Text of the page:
JERUSALEM – Israel is one of the biggest success stories of modern times. A nation was reborn out of Holocaust survivors and uprooted Jewish communities who, mostly through the quality of their human capital, built a booming economy, created one of the world’s most innovative agricultures, and revived a dead language. They also sustained, against all odds, a democracy that, however imperfect and dysfunctional, is nonetheless amazingly vibrant.
And yet, at its 60th anniversary, Israel stands at a crossroads. Indeed, Israeli Prime Minister Ehud Olmert has warned of “the end of the Jewish state” if the country remains bogged down in the occupied territories and a Palestinian state is not established.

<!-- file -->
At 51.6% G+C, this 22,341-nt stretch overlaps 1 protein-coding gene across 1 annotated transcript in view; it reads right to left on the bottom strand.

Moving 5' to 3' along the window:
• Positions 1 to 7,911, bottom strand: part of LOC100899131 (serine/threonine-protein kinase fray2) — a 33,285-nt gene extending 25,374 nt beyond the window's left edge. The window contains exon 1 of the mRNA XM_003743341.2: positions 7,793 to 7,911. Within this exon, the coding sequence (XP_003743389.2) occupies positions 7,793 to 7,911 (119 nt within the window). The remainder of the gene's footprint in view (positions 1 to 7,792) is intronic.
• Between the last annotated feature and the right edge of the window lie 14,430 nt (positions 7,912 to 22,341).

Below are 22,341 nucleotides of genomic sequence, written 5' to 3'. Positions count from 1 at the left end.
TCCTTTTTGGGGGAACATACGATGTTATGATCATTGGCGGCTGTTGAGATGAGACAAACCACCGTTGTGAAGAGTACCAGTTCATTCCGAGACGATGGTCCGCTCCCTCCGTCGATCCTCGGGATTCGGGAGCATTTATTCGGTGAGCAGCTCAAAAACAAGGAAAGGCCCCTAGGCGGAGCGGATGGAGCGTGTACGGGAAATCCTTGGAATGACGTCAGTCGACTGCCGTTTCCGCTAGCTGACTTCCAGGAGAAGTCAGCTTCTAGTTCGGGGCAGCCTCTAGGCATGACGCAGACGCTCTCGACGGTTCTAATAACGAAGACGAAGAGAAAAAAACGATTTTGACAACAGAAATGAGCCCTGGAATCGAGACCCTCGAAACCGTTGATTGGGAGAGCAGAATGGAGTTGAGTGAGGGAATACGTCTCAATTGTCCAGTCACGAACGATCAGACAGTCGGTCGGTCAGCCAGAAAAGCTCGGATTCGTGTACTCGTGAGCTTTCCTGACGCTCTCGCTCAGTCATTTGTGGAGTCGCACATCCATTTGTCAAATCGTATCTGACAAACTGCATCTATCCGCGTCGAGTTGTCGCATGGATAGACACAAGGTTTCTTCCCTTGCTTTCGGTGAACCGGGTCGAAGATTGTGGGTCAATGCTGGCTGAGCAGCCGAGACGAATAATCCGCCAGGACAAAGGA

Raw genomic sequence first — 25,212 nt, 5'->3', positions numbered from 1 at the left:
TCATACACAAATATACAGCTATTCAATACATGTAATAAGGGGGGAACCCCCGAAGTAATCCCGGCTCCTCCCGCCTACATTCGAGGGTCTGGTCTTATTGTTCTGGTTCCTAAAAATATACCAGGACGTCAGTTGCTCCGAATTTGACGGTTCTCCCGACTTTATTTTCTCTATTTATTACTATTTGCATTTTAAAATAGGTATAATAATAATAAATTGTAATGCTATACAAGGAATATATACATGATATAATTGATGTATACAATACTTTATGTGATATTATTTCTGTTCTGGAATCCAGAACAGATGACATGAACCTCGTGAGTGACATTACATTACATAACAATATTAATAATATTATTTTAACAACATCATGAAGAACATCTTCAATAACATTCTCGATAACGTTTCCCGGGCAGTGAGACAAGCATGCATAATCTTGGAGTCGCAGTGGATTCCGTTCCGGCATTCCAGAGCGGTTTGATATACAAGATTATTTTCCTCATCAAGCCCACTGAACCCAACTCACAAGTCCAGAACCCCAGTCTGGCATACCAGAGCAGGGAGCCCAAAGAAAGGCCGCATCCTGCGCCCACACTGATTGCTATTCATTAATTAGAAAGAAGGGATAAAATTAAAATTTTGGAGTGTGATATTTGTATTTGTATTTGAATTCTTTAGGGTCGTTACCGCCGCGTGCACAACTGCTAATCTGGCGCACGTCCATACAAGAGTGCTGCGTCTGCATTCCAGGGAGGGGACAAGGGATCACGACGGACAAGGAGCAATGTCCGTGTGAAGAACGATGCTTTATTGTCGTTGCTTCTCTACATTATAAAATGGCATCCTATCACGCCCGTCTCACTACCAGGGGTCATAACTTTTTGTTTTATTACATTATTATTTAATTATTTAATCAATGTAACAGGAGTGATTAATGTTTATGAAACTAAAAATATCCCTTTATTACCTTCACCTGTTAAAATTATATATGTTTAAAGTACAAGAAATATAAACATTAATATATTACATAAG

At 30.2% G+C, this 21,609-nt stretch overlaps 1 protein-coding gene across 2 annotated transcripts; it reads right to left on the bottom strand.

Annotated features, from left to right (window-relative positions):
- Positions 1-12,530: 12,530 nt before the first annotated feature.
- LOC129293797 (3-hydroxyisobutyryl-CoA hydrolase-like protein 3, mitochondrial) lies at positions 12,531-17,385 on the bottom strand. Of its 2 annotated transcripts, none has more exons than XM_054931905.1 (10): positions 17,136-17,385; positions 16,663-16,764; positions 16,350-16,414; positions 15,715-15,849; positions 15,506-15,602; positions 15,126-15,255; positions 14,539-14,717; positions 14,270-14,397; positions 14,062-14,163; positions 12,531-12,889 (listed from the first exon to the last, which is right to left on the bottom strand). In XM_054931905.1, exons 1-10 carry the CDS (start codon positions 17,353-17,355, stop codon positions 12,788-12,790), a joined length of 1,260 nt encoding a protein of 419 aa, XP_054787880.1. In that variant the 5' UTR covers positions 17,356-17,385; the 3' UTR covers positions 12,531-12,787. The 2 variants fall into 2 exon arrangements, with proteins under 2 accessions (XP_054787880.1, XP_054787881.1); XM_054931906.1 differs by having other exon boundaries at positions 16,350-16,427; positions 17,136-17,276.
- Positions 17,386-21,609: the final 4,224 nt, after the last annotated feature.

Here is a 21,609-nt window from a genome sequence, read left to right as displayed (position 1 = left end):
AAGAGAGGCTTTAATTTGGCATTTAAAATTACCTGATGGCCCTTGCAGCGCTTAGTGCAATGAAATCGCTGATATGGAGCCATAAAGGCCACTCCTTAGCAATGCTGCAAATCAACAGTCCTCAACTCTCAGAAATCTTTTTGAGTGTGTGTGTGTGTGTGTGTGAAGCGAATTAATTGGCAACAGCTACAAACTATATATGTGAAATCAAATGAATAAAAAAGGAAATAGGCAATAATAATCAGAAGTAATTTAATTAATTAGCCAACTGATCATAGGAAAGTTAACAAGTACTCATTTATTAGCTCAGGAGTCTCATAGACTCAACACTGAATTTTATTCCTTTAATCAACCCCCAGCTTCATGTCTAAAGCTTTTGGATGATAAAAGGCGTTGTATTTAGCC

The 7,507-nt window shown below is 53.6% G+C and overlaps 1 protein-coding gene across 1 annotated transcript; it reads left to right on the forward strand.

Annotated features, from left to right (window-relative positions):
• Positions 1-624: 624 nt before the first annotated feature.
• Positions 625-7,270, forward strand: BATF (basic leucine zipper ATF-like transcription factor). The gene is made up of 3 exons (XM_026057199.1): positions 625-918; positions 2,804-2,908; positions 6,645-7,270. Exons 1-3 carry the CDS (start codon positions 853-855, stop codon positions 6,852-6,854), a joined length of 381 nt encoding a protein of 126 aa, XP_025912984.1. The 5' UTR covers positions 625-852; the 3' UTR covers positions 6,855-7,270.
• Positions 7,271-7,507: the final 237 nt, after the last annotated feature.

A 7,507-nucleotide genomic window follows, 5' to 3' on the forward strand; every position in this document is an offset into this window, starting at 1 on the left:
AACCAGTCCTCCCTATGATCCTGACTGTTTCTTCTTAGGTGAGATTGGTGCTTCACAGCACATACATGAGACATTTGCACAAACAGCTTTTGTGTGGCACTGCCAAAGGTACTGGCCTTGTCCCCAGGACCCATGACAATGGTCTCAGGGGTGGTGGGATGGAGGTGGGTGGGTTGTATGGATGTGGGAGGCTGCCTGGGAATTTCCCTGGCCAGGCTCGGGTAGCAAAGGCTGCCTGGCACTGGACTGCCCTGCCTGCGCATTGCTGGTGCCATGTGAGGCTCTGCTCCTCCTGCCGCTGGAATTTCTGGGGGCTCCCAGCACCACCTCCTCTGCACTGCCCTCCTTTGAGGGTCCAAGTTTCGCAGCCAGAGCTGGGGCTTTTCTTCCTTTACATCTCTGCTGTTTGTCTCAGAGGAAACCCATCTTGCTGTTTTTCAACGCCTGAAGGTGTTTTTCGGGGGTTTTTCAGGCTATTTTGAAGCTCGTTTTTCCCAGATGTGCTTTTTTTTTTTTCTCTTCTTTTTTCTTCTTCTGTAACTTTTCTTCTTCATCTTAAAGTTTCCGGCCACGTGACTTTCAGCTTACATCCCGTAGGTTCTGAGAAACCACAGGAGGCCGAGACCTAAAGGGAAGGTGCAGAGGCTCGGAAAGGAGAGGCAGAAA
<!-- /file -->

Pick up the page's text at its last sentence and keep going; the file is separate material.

Israel’s internal challenges are no less demanding. The relatively homogeneous society envisaged by its founders has fragmented into a tense multi-ethnic tapestry comprising secular Jews, an alienated Arab minority, a prolific ultra-orthodox community living on state allowances, religious nationalists bent on a Messianic brand of Zionism, immigrants from the former Soviet Union, marginalized Ethiopians, and Oriental Jews still struggling to join the middle class.
Moreover, Israel has failed to redress a dangerous imbalance: however creative its economy may be, the burden of military expenditure is undermining its investment in education and scientific research.